Most of us have experienced it. There you are sitting in what seems like a comfortable position, watching tv. All of sudden you notice that you have no feeling in your hand! It has fallen asleep. You move from the all-of-a-sudden awkward position trying to pause the show you are watching but you can’t because you have no feeling. You do the obligatory shaking of the hand trying to get it to wake up. It starts to get some feeling back but really it just feels like someone is jabbing you with thousands of pins and needles. Then you start to flex and extend you fingers. It finally starts to wake up and you are able to reverse back and watch what you missed. Slowly, the hand goes back to normal. You have just experienced paresthesia.
The scenario described is the least serious form of paresthesia. It is usually temporarily caused from either a direct pressure on a nerve or by cutting off blood supply to the nerve. Once you release the pressure or get the blood moving, feeling starts to return. One still needs to be careful in such a situation. I have a patient who tried to walk when, unbeknownst to her, she had a foot that had fallen asleep. When she got up to walk, she fell and shattered that numb foot requiring surgery and a litany of issues. So, be careful!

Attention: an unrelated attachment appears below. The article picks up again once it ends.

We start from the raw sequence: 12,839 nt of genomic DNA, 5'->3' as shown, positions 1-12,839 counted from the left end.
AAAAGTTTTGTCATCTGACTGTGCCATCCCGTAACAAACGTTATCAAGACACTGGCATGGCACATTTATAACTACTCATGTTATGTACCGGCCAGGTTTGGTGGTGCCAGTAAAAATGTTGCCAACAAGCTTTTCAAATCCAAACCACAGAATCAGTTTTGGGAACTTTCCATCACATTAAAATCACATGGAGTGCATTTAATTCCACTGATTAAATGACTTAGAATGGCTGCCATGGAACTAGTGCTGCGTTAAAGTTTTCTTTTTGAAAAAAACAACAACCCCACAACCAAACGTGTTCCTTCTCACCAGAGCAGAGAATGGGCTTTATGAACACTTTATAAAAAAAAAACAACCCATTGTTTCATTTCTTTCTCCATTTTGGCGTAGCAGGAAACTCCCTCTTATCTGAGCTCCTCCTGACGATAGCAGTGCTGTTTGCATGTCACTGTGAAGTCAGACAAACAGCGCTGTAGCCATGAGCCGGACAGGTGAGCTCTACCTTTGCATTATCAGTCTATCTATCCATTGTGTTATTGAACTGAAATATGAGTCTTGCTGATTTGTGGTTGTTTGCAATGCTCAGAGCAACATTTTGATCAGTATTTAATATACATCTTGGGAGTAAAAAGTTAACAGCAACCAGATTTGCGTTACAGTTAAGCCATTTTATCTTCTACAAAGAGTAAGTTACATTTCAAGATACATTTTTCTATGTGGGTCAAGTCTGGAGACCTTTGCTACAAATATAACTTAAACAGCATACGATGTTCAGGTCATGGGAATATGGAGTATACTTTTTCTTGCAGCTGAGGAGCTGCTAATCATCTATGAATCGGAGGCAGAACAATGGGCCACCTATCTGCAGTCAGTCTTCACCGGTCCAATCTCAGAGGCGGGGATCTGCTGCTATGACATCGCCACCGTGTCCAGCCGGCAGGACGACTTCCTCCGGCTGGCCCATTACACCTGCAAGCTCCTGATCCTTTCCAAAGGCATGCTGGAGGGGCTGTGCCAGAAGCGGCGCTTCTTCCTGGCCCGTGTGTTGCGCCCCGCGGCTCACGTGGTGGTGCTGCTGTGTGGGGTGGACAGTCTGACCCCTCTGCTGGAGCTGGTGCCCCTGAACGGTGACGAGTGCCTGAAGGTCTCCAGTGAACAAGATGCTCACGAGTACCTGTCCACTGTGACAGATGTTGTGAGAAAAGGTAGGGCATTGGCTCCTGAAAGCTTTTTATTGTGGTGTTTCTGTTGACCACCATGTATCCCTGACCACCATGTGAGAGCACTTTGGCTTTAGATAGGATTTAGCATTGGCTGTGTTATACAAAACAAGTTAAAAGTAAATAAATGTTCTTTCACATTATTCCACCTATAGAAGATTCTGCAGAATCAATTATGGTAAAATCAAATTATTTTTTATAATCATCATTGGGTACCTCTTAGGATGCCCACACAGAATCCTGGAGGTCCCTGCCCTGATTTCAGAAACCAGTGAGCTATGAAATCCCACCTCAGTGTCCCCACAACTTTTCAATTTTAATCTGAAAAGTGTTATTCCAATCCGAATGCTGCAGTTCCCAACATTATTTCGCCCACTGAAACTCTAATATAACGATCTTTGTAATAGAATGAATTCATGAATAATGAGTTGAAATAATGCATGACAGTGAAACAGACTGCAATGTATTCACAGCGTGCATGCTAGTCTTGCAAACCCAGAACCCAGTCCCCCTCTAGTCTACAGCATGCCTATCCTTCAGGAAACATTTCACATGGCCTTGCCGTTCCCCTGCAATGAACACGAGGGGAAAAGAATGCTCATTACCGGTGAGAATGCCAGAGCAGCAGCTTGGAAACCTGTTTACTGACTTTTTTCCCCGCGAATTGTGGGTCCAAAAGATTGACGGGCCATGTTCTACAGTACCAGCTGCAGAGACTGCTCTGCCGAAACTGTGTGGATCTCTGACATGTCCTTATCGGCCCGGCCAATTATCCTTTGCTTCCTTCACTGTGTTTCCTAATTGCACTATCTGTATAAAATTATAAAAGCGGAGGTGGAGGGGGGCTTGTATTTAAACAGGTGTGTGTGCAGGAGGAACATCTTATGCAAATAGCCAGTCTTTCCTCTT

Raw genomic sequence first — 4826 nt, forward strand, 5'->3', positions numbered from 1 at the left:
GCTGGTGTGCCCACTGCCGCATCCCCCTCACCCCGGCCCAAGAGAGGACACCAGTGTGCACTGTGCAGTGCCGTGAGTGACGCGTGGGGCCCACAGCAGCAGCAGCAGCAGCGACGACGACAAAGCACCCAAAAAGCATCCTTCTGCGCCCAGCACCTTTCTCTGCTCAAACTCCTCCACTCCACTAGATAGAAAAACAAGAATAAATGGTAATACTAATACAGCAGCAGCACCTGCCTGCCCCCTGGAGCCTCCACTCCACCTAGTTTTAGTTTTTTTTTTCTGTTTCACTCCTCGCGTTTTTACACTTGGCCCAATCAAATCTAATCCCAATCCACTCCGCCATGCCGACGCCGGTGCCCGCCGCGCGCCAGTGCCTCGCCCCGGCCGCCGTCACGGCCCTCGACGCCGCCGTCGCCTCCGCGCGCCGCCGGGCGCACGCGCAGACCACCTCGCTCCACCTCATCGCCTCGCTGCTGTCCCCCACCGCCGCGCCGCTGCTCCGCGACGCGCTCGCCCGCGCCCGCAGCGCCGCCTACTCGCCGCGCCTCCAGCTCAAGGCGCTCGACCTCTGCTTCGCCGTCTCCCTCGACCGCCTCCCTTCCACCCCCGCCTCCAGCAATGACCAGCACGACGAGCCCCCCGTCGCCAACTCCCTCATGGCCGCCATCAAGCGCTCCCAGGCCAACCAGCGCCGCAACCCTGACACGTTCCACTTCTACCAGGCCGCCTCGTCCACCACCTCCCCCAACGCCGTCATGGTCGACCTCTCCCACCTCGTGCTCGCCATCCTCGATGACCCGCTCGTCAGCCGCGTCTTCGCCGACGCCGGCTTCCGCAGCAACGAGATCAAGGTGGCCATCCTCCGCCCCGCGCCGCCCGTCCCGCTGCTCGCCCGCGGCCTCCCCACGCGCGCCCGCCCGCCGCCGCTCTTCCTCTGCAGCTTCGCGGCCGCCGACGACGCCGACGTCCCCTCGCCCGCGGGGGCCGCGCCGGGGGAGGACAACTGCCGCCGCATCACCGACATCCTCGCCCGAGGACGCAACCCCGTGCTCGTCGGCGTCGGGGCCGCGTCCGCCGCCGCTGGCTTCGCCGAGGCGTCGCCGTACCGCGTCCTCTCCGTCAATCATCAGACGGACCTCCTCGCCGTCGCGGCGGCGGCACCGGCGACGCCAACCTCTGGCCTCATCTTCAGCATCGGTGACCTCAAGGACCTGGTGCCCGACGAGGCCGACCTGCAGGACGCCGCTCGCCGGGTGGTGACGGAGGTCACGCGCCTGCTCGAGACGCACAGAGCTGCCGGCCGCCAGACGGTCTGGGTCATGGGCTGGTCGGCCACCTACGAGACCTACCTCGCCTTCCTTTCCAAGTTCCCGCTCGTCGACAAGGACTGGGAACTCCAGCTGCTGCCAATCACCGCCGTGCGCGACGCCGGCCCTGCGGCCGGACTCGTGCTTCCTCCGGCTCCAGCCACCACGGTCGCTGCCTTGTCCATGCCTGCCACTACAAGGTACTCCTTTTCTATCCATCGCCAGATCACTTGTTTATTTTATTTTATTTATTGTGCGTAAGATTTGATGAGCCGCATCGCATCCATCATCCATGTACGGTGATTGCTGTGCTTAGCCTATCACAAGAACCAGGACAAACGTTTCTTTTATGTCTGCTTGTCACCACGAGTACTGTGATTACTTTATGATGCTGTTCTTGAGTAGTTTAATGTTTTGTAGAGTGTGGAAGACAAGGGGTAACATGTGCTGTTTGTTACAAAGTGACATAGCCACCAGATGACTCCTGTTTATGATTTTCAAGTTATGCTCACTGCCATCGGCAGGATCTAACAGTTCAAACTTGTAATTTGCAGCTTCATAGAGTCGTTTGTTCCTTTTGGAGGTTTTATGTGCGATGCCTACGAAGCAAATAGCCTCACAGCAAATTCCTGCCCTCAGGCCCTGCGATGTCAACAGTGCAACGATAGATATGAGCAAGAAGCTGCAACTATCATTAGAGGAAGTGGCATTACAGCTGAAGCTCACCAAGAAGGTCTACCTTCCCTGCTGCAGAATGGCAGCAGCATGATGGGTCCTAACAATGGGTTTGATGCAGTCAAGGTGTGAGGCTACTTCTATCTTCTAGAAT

The bigger issue, however, happens when parasthesia comes on insidiously. In these types of situations, there is something deeper that is irritating the nerve. For the hand, this can happen at the carpal tunnel, at the elbow, at the shoulder, under the pectoralis minor muscle, under the scalene muscles, and at the nerve roots in the neck. Irritation can be caused by swelling of soft tissue (ligaments, muscles or tendons), by bulging discs, by stretched nerves due to poor posture, by a deficiency in blood supply due to a host of conditions, and the list goes on. If your hand consistently falls asleep, you need to figure out the cause. It could be a simple remedy or it could be a sign of something serious. The longer a nerve is injured, the longer it takes for it to heal. In addition, you run the risk of injury to the area the nerve supplies.